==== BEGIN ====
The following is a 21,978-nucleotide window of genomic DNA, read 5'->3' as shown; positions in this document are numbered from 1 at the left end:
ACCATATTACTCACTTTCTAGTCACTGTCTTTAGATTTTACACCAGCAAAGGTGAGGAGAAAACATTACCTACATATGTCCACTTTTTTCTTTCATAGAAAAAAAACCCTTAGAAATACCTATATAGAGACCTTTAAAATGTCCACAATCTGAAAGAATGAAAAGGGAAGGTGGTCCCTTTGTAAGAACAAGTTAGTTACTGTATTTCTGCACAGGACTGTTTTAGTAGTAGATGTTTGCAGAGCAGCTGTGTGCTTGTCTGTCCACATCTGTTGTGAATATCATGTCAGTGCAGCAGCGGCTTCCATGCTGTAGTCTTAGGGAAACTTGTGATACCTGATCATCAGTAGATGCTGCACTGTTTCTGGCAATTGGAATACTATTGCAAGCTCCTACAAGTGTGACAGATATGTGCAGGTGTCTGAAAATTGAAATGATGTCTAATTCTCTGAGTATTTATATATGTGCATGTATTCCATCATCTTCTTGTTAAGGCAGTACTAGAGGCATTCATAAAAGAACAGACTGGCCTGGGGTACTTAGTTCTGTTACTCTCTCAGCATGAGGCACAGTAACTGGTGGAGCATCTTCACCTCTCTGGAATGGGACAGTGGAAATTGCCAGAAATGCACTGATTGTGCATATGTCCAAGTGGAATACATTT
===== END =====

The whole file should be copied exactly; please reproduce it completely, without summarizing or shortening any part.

The following is a 21,978-nucleotide window of genomic DNA, read 5'->3' as shown; positions in this document are numbered from 1 at the left end:
ACCATATTACTCACTTTCTAGTCACTGTCTTTAGATTTTACACCAGCAAAGGTGAGGAGAAAACATTACCTACATATGTCCACTTTTTTCTTTCATAGAAAAAAAACCCTTAGAAATACCTATATAGAGACCTTTAAAATGTCCACAATCTGAAAGAATGAAAAGGGAAGGTGGTCCCTTTGTAAGAACAAGTTAGTTACTGTATTTCTGCACAGGACTGTTTTAGTAGTAGATGTTTGCAGAGCAGCTGTGTGCTTGTCTGTCCACATCTGTTGTGAATATCATGTCAGTGCAGCAGCGGCTTCCATGCTGTAGTCTTAGGGAAACTTGTGATACCTGATCATCAGTAGATGCTGCACTGTTTCTGGCAATTGGAATACTATTGCAAGCTCCTACAAGTGTGACAGATATGTGCAGGTGTCTGAAAATTGAAATGATGTCTAATTCTCTGAGTATTTATATATGTGCATGTATTCCATCATCTTCTTGTTAAGGCAGTACTAGAGGCATTCATAAAAGAACAGACTGGCCTGGGGTACTTAGTTCTGTTACTCTCTCAGCATGAGGCACAGTAACTGGTGGAGCATCTTCACCTCTCTGGAATGGGACAGTGGAAATTGCCAGAAATGCACTGATTGTGCATATGTCCAAGTGGAATACATTT